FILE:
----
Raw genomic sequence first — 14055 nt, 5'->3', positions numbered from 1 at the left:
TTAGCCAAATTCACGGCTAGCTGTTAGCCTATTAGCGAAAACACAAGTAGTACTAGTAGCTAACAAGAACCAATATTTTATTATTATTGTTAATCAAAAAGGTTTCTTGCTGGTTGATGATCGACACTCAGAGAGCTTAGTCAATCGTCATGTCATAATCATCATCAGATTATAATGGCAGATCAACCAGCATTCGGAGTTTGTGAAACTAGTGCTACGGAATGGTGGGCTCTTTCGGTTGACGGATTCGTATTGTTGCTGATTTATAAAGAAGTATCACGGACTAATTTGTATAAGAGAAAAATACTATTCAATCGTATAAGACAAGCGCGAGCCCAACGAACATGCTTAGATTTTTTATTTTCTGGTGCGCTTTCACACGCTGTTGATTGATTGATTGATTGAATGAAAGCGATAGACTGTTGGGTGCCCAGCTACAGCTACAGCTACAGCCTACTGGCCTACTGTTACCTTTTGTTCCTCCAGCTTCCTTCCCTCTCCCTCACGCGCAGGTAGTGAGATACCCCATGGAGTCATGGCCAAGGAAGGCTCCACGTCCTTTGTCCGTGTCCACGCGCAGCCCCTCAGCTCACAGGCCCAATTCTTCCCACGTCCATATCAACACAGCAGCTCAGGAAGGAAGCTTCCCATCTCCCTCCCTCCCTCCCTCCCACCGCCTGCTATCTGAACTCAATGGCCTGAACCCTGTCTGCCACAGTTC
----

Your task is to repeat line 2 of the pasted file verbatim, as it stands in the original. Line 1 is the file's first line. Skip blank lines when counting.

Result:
TTAGCCAAATTCACGGCTAGCTGTTAGCCTATTAGCGAAAACACAAGTAGTACTAGTAGCTAACAAGAACCAATATTTTATTATTATTGTTAATCAAAAAGGTTTCTTGCTGGTTGATGATCGACACTCAGAGAGCTTAGTCAATCGTCATGTCATAATCATCATCAGATTATAATGGCAGATCAACCAGCATTCGGAGTTTGTGAAACTAGTGCTACGGAATGGTGGGCTCTTTCGGTTGACGGATTCGTATTGTTGCTGATTTATAAAGAAGTATCACGGACTAATTTGTATAAGAGAAAAATACTATTCAATCGTATAAGACAAGCGCGAGCCCAACGAACATGCTTAGATTTTTTATTTTCTGGTGCGCTTTCACACGCTGTTGATTGATTGATTGATTGAATGAAAGCGATAGACTGTTGGGTGCCCAGCTACAGCTACAGCTACAGCCTACTGGCCTACTGTTACCTTTTGTTCCTCCAGCTTCCTTCCCTCTCCCTCACGCGCAGGTAGTGAGATACCCCATGGAGTCATGGCCAAGGAAGGCTCCACGTCCTTTGTCCGTGTCCACGCGCAGCCCCTCAGCTCACAGGCCCAATTCTTCCCACGTCCATATCAACACAGCAGCTCAGGAAGGAAGCTTCCCATCTCCCTCCCTCCCTCCCTCCCACCGCCTGCTATCTGAACTCAATGGCCTGAACCCTGTCTGCCACAGTTC